Enjoy your summer, folks, as I'm sure as hell enjoying mine... (August : Rome, Morocco...)

 

Watch this space.


demislw - when good hangovers go bad

When Good Hangovers Go Bad

The night started so innocently, but don't they all?

We've all taken part in an epic evening where the intent was (and remained) evil from start to finish, but this wasn't one of those. No, the nights out with the most horrendous aftermaths have a lot in common with effective, successful serial-killers: it's always the quiet, respectable ones you need to keep an eye on.

This was back in Sydney, toward the end of '11. Some friends of ours had invited us to a one-off family celebration, a special night for a unique milestone : all three generations of women in the family were celebrating their thirtieth, sixtieth and ninetieth birthdays that year. For extra points, the 'thirty' component belonged to a set of non-identical twins, dear friends of ours for years. The roundness of those numbers — their pattern, their alignment — was impossible to ignore, especially for a family renown for bringing together their wide circle of friends and extended family to celebrate far less auspicious-looking events.

The clan leaders booked out a great restaurant by the harbour, and invited about a hundred people to what looked and felt a lot like a wedding (minus the happy couple). Multiple tables full of well-dressed people, many of whom didn't know one another, all loosened up with the generous "bottomless" champagne and whites the respectable per-head had bought us.

Now, I know what you're thinking : already, that sounds dangerous. And yes, you're right: any event that can be compared to a wedding banquet in terms of the expected alcohol volume, and the whole 'your glass is always full thanks to attentive waiters' factor should have had us predicting some kind of fall-out the next day. We knew it too. Duh. I'd planned ahead. I'd eaten a big lunch. I'd thrown back a lot of water during the afternoon. I'd come up with a strategy ("Stick with champagne and white wine, only. No beer. No spirits. No mixing, period. Then, water every second drink") that, by all accounts, remains a sound and worthy alcoholic mantra even today.

In short, I was prepared for the worst. Despite the precautions, it was never far from my mind that this was still, technically, a 'family gathering', and that such heavy preparation was likely overkill. The elderly were to be well represented at this party, as well plenty of children. It's not like we were heading out on a stag night — there was always going to be a certain lid on festivities, no matter how heavy those waiters were going to pour.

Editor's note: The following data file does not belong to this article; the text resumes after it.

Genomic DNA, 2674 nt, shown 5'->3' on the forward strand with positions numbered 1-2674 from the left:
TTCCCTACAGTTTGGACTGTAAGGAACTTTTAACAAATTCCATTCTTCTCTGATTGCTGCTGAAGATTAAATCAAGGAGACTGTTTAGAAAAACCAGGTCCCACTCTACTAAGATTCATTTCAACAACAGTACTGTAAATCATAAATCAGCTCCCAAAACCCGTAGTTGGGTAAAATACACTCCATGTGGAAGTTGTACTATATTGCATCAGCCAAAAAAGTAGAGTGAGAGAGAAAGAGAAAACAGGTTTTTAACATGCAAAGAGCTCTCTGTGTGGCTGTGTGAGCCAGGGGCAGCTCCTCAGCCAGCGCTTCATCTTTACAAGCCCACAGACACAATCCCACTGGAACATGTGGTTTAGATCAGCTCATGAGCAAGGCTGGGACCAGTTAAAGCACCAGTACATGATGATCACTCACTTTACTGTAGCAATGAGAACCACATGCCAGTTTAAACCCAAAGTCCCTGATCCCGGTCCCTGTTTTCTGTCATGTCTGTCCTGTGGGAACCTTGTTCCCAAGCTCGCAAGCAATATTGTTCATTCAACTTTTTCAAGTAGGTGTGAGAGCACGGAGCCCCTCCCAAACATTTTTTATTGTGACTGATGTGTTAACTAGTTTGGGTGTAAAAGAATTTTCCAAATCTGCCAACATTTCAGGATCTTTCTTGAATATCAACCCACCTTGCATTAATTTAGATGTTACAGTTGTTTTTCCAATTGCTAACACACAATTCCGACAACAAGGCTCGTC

The last thing I remember with any clarity was of the few minutes following the main course.

There were speeches. I think. There was definitely a piper — as in actual bagpipes — wandering around at one point, but even then that memory is a little watery. What I do know is that for the couple of hours prior to where the mental tape-recorder cut out, I'd stuck to the plan. White. Sparkling. Water. Very well behaved, albeit far too talkative.

Then, nothing.

Well, that's not entirely true. I have a single-image memory of sitting in the back seat of a taxi in the dark, and of not being able to focus on anything outside the window. That, and another single-image flash of our bedroom, of trying to make an impassioned point, the topic of which I have no solid recall.

My next memory was of what I always start off a Sunday morning hangover with: that pounding headache that wakes me up (like clockwork) somewhere very close to 7am.

(Side note : there's not much to be said about that headache. We all know that pain. It feels like death. It goes on and on. The only thing special about it and its attachment to The Most Disturbing Hangover I Ever Had was that none of the regular tricks and cures had any effect on it until much later than they would on any other Sunday hangover. No, not "after I finally ate something". Not even "somewhere around lunchtime". That bastard lingered all the way through until about 7pm, presumably the point where my liver had finally cleared enough debris to finally consider dealing with the paracetamol. Unheard of.)